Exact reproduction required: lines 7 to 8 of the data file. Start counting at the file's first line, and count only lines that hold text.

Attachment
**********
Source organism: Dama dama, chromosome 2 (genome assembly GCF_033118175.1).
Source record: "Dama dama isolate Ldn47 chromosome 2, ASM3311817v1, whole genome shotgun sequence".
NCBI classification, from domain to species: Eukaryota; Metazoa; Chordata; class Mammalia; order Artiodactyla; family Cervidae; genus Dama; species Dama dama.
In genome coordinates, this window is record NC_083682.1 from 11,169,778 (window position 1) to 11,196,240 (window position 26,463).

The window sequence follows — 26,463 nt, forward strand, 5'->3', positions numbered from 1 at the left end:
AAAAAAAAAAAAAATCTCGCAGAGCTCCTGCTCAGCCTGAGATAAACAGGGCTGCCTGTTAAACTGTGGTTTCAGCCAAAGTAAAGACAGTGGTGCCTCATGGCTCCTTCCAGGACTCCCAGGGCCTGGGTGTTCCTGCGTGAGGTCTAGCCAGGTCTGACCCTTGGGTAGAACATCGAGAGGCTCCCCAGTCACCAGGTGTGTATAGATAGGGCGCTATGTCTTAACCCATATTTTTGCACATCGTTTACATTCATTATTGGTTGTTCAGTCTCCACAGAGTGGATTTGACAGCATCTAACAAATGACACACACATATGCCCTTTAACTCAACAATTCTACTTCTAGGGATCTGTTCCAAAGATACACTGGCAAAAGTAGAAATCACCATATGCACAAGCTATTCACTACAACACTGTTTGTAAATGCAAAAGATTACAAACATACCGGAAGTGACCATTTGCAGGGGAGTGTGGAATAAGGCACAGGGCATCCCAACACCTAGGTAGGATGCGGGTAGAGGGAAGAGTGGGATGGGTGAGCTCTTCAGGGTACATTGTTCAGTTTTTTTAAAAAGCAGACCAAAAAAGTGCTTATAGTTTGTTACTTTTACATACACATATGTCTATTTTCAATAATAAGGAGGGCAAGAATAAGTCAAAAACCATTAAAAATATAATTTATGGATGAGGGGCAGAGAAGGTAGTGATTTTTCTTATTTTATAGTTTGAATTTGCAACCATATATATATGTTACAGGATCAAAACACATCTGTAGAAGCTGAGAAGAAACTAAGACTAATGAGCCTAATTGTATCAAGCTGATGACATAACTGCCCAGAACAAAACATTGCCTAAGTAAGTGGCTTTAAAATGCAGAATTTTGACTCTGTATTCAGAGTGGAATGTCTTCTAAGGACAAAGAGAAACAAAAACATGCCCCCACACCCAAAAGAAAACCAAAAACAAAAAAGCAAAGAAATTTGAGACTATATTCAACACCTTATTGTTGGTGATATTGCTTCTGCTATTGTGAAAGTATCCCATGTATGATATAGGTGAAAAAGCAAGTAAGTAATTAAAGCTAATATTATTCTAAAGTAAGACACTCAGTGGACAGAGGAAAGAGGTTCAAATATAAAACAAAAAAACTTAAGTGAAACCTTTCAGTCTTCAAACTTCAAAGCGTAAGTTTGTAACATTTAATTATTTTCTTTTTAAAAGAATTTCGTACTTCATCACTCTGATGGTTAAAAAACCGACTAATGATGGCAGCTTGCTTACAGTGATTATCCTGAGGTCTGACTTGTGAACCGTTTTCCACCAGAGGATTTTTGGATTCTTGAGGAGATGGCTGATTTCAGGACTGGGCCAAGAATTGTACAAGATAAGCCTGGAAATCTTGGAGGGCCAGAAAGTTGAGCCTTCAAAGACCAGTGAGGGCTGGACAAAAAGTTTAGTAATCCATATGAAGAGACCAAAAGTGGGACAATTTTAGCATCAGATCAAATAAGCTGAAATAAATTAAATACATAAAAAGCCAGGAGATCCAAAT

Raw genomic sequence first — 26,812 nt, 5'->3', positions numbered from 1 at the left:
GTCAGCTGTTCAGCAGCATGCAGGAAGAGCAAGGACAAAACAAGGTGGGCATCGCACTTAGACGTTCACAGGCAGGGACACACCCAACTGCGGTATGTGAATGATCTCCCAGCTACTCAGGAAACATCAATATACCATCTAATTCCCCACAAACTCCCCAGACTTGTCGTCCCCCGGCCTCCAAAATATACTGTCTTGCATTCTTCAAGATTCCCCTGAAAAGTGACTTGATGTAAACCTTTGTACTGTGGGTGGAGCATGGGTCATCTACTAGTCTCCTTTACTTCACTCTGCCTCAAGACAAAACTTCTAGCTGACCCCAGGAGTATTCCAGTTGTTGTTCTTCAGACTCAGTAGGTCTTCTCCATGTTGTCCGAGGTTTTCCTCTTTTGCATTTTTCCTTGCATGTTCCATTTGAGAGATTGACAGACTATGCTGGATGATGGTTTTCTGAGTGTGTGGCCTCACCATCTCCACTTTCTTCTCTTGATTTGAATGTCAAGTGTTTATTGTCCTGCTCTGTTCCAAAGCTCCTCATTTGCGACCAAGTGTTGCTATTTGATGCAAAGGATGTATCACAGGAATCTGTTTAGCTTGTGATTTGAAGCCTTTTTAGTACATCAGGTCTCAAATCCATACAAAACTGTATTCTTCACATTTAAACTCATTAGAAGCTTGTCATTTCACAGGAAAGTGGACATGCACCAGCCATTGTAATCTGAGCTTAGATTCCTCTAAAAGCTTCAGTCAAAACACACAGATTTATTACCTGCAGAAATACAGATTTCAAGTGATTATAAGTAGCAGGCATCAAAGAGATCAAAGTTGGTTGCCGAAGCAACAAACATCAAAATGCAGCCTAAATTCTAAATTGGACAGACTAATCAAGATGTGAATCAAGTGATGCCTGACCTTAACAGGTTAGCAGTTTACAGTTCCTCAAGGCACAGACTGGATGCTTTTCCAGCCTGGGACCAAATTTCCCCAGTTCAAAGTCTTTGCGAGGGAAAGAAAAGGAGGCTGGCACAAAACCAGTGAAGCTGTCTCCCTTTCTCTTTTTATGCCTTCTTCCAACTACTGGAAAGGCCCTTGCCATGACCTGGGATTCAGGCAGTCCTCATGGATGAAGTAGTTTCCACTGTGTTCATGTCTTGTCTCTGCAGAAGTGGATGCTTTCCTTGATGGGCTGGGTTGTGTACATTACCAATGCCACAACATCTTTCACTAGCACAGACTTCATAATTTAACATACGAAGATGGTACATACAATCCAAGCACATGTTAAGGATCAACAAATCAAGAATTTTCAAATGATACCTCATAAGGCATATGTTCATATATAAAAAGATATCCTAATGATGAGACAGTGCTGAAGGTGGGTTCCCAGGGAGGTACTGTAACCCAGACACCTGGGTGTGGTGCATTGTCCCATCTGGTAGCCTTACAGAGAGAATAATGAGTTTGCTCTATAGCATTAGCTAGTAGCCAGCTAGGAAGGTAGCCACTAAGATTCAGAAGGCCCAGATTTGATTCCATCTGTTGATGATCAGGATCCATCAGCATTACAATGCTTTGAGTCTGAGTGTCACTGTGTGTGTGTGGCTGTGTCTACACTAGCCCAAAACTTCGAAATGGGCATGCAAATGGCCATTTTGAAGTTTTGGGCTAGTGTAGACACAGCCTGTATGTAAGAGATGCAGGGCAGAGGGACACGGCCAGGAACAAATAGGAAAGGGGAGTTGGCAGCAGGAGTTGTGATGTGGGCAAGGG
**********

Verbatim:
Raw genomic sequence first — 26,812 nt, 5'->3', positions numbered from 1 at the left:
GTCAGCTGTTCAGCAGCATGCAGGAAGAGCAAGGACAAAACAAGGTGGGCATCGCACTTAGACGTTCACAGGCAGGGACACACCCAACTGCGGTATGTGAATGATCTCCCAGCTACTCAGGAAACATCAATATACCATCTAATTCCCCACAAACTCCCCAGACTTGTCGTCCCCCGGCCTCCAAAATATACTGTCTTGCATTCTTCAAGATTCCCCTGAAAAGTGACTTGATGTAAACCTTTGTACTGTGGGTGGAGCATGGGTCATCTACTAGTCTCCTTTACTTCACTCTGCCTCAAGACAAAACTTCTAGCTGACCCCAGGAGTATTCCAGTTGTTGTTCTTCAGACTCAGTAGGTCTTCTCCATGTTGTCCGAGGTTTTCCTCTTTTGCATTTTTCCTTGCATGTTCCATTTGAGAGATTGACAGACTATGCTGGATGATGGTTTTCTGAGTGTGTGGCCTCACCATCTCCACTTTCTTCTCTTGATTTGAATGTCAAGTGTTTATTGTCCTGCTCTGTTCCAAAGCTCCTCATTTGCGACCAAGTGTTGCTATTTGATGCAAAGGATGTATCACAGGAATCTGTTTAGCTTGTGATTTGAAGCCTTTTTAGTACATCAGGTCTCAAATCCATACAAAACTGTATTCTTCACATTTAAACTCATTAGAAGCTTGTCATTTCACAGGAAAGTGGACATGCACCAGCCATTGTAATCTGAGCTTAGATTCCTCTAAAAGCTTCAGTCAAAACACACAGATTTATTACCTGCAGAAATACAGATTTCAAGTGATTATAAGTAGCAGGCATCAAAGAGATCAAAGTTGGTTGCCGAAGCAACAAACATCAAAATGCAGCCTAAATTCTAAATTGGACAGACTAATCAAGATGTGAATCAAGTGATGCCTGACCTTAACAGGTTAGCAGTTTACAGTTCCTCAAGGCACAGACTGGATGCTTTTCCAGCCTGGGACCAAATTTCCCCAGTTCAAAGTCTTTGCGAGGGAAAGAAAAGGAGGCTGGCACAAAACCAGTGAAGCTGTCTCCCTTTCTCTTTTTATGCCTTCTTCCAACTACTGGAAAGGCCCTTGCCATGACCTGGGATTCAGGCAGTCCTCATGGATGAAGTAGTTTCCACTGTGTTCATGTCTTGTCTCTGCAGAAGTGGATGCTTTCCTTGATGGGCTGGGTTGTGTACATTACCAATGCCACAACATCTTTCACTAGCACAGACTTCATAATTTAACATACGAAGATGGTACATACAATCCAAGCACATGTTAAGGATCAACAAATCAAGAATTTTCAAATGATACCTCATAAGGCATATGTTCATATATAAAAAGATATCCTAATGATGAGACAGTGCTGAAGGTGGGTTCCCAGGGAGGTACTGTAACCCAGACACCTGGGTGTGGTGCATTGTCCCATCTGGTAGCCTTACAGAGAGAATAATGAGTTTGCTCTATAGCATTAGCTAGTAGCCAGCTAGGAAGGTAGCCACTAAGATTCAGAAGGCCCAGATTTGATTCCATCTGTTGATGATCAGGATCCATCAGCATTACAATGCTTTGAGTCTGAGTGTCACTGTGTGTGTGTGGCTGTGTCTACACTAGCCCAAAACTTCGAAATGGGCATGCAAATGGCCATTTTGAAGTTTTGGGCTAGTGTAGACACAGCCTGTATGTAAGAGATGCAGGGCAGAGGGACACGGCCAGGAACAAATAGGAAAGGGGAGTTGGCAGCAGGAGTTGTGATGTGGGCAAGGG